In February, the family celebrated Melanie’s recovery at a party in Jerusalem; Dr. Slavin was the guest of honor. “We will never be able to thank Dr. Slavin and Hadassah enough for giving us back our daughter,” Fernando Cornstein said.
Home Sweet Home in Jerusalem
In the darkest days of the intifada, Hadassah followed the advice of the prophet Jeremiah to buy property in Jerusalem and strengthen the city during troubled times. As a vote of confidence in the city, a daughter company of Hadassah built a youth hostel on panoramic Masua Hill in southeastern Jerusalem. This past January, Akhsaniat Yehuda, the Judaean Youth Hostel, opened to the public—a magnificent 127-room development with an outdoor swimming pool, gym, Internet café, basketball courts and terraced gardens.
The building was designed by prize-winning Israeli architect Yaakov Molcho, who used Jerusalem stone for both interiors and exteriors to minimize the boundary between indoors and outdoors and to create the atmosphere of a traditional Jerusalem courtyard. Neighbors in the fast-developing Masua neighborhood are the Israel Defense Forces’ Beit Halohem rehabilitation and recreation center, the Jerusalem Mall, the Ein Yael Living Museum and the Tisch Family Zoo.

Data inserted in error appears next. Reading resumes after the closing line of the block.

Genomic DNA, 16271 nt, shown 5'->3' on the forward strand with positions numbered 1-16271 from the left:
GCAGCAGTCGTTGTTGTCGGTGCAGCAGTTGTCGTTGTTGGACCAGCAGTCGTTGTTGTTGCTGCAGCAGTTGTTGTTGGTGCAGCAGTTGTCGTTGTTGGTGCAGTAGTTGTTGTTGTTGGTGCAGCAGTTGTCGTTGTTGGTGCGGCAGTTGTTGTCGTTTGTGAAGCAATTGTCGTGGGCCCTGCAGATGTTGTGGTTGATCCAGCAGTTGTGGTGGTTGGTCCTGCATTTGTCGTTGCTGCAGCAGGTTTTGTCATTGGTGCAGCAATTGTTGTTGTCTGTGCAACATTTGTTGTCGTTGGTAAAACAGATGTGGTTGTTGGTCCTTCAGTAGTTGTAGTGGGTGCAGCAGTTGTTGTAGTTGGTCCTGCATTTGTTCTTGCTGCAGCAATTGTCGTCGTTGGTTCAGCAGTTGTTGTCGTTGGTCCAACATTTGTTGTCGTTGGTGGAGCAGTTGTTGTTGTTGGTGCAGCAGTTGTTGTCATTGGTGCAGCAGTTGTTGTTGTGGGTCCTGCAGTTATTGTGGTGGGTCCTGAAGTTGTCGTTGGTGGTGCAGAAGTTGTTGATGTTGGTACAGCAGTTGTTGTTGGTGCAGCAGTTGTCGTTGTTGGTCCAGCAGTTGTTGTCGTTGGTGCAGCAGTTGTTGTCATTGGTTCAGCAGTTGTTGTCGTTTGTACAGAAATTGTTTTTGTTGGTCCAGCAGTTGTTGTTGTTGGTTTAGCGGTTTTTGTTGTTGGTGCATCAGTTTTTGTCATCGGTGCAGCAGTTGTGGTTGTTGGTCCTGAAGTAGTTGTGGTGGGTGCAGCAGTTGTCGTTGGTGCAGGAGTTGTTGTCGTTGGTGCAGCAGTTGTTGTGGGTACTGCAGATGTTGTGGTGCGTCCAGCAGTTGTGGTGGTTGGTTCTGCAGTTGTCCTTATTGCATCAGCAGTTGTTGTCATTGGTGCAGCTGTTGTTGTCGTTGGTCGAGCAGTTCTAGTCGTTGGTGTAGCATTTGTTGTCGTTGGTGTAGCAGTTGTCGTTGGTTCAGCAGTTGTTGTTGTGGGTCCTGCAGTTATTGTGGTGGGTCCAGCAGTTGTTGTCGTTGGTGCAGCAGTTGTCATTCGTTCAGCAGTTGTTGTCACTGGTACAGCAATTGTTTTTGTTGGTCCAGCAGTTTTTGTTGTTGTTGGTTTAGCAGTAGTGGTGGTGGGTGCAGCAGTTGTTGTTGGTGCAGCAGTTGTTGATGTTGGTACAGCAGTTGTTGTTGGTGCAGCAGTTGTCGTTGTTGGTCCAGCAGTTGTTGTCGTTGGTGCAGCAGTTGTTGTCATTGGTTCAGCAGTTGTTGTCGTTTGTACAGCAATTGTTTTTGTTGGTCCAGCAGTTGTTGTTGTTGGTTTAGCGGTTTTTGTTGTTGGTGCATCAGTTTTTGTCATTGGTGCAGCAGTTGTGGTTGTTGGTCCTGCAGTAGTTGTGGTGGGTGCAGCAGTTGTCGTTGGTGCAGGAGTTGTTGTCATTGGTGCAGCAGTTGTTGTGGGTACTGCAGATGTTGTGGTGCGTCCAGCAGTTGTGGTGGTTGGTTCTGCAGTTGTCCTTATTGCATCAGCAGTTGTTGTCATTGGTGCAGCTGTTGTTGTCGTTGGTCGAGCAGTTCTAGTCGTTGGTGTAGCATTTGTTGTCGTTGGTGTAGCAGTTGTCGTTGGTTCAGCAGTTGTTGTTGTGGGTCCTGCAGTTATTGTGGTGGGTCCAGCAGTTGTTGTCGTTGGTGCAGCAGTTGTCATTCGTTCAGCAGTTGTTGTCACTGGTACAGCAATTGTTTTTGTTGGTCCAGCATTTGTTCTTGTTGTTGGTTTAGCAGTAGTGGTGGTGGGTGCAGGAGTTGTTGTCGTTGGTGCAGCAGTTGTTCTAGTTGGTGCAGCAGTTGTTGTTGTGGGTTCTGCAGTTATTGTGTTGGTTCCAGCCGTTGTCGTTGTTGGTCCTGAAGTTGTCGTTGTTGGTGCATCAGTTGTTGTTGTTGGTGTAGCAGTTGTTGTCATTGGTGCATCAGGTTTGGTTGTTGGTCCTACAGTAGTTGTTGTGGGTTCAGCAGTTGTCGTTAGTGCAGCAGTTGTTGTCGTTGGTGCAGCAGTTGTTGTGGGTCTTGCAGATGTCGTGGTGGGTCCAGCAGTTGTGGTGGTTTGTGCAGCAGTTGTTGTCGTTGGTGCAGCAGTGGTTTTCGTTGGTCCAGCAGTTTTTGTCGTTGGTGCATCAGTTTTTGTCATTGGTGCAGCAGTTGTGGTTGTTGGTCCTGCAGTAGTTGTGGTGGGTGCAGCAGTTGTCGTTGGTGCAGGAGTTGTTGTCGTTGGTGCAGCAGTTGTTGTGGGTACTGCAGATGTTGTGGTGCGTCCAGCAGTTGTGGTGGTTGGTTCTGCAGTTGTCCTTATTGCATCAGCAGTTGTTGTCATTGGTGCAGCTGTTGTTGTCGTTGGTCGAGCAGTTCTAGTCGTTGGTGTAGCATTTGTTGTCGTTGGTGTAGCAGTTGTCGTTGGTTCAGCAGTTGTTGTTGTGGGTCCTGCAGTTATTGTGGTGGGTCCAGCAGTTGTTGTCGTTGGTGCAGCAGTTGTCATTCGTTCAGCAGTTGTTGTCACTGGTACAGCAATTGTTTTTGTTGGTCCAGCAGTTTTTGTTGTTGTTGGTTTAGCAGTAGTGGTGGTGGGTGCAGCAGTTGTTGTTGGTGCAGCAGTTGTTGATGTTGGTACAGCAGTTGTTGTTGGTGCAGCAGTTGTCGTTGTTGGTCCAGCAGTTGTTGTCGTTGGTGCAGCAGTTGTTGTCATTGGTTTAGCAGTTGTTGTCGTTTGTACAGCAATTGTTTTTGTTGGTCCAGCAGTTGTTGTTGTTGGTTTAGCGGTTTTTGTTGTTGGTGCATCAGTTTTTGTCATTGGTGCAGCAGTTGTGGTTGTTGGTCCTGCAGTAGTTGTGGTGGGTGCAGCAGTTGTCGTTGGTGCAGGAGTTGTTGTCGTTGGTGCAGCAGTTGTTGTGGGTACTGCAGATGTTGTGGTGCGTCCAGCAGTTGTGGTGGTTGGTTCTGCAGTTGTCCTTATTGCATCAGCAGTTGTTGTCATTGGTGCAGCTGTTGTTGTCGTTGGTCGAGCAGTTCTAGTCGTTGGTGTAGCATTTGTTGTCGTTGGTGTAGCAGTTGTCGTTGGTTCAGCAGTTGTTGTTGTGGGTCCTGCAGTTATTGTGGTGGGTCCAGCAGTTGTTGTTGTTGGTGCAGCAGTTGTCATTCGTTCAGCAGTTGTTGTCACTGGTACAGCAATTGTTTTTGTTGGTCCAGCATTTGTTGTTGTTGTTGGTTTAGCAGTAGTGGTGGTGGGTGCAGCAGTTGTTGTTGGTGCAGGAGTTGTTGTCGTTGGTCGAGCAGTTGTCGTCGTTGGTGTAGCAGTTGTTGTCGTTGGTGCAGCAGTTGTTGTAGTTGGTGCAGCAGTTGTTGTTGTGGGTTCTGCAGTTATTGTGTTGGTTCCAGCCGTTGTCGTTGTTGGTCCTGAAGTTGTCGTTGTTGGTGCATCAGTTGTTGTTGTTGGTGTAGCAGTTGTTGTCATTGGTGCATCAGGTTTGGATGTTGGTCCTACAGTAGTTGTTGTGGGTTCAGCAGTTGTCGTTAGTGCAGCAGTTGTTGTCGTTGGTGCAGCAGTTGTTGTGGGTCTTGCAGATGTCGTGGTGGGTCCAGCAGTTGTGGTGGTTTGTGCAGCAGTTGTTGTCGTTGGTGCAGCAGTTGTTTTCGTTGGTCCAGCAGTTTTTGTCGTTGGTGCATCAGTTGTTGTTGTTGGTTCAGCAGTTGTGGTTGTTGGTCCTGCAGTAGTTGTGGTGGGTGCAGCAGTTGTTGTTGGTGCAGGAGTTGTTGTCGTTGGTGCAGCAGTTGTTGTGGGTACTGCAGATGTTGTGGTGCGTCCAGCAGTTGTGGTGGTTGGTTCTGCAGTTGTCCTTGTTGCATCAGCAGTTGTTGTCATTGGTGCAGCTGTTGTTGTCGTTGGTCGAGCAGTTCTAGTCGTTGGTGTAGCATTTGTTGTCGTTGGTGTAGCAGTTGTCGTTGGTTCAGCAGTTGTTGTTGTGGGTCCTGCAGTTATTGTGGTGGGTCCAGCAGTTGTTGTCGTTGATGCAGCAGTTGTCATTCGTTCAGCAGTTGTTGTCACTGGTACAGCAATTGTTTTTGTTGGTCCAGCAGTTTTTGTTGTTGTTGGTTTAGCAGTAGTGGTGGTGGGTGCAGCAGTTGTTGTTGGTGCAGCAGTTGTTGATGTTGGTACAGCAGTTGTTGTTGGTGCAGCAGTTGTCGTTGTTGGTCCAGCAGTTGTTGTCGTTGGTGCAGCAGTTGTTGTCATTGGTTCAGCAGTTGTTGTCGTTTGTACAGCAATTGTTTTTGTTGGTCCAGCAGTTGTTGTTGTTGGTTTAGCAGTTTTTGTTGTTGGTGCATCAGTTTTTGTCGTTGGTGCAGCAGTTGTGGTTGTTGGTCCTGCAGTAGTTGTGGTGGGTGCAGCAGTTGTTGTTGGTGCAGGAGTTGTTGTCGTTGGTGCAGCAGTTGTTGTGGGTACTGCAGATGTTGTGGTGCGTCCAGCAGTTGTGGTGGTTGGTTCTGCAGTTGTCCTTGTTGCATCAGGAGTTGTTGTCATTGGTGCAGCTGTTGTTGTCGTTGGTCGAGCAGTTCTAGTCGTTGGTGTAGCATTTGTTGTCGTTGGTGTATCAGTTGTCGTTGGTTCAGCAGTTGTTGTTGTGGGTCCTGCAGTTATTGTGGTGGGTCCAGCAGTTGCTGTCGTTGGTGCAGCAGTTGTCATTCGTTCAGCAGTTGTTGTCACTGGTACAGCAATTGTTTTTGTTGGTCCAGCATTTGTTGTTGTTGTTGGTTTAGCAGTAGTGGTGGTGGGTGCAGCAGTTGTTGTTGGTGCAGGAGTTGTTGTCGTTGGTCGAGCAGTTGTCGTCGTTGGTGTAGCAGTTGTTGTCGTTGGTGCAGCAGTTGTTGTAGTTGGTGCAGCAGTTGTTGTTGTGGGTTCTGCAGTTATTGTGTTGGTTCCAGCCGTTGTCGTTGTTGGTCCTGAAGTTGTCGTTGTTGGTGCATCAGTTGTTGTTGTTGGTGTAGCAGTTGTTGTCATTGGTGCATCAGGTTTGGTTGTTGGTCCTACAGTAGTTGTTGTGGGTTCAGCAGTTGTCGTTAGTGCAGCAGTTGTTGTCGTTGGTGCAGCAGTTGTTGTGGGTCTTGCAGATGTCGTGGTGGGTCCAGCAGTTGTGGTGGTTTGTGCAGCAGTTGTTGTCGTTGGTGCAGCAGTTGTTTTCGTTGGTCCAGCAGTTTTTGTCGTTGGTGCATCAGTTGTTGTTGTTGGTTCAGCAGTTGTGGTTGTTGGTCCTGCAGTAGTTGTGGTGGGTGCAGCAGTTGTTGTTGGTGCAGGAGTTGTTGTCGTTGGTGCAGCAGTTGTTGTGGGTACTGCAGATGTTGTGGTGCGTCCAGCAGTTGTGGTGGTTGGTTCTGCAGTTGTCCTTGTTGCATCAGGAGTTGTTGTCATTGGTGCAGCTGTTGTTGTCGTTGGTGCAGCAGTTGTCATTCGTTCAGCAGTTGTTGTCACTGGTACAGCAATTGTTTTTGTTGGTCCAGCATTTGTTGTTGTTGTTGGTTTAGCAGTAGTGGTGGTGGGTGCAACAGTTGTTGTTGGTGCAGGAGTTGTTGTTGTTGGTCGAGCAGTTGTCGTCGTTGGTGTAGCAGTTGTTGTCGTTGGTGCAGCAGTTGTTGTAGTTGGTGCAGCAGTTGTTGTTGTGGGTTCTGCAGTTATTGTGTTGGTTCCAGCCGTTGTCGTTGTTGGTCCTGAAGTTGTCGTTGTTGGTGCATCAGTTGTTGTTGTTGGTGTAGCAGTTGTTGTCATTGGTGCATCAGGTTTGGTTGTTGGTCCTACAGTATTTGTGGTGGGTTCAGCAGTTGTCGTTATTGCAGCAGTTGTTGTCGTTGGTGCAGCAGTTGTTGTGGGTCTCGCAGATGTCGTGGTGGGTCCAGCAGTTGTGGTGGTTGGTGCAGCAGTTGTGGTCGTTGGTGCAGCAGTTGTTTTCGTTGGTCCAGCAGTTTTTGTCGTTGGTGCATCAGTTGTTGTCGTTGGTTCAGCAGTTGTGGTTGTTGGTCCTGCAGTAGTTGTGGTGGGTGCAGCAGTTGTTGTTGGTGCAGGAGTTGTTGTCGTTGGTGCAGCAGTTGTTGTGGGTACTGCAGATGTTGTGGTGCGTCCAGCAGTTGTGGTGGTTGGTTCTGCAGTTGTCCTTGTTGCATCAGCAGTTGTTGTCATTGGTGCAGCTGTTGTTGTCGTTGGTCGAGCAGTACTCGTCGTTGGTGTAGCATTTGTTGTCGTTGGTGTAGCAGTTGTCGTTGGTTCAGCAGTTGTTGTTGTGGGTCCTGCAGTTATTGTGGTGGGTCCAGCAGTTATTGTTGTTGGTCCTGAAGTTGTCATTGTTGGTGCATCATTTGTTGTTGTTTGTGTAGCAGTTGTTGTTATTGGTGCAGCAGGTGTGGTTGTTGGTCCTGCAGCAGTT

The first to enjoy the sumptuous new hostel are members of Young Judaea’s Year Course, who spend up to three months at a time in Jerusalem. Young Judaea’s Jerusalem headquarters moved, after 37 years, from Beit Riklis on Mount Scopus to its new facility, Beit Ar-El, the Young Judaea Youth Center in Israel, situated at the Judaean Youth Hostel.
Year course has been growing quickly with over 400 high school graduates now taking part in the program. In Beit Ar-El classrooms, computers replace blackboards when courses in Jewish history, philosophy and Zionism are taught. On site are the Fielder Synagogue and Beit Midrash, an extensive Jewish and Zionist library and multiple computer terminals for student use.
“What an exciting way to celebrate Hadassah’s 94th birthday,” said National President June Walker. “Taking on a project always has its moment of joy coupled with fear. But now we can enjoy the deep satisfaction of knowing that generations of Young Judaeans will have a new and wonderful home.”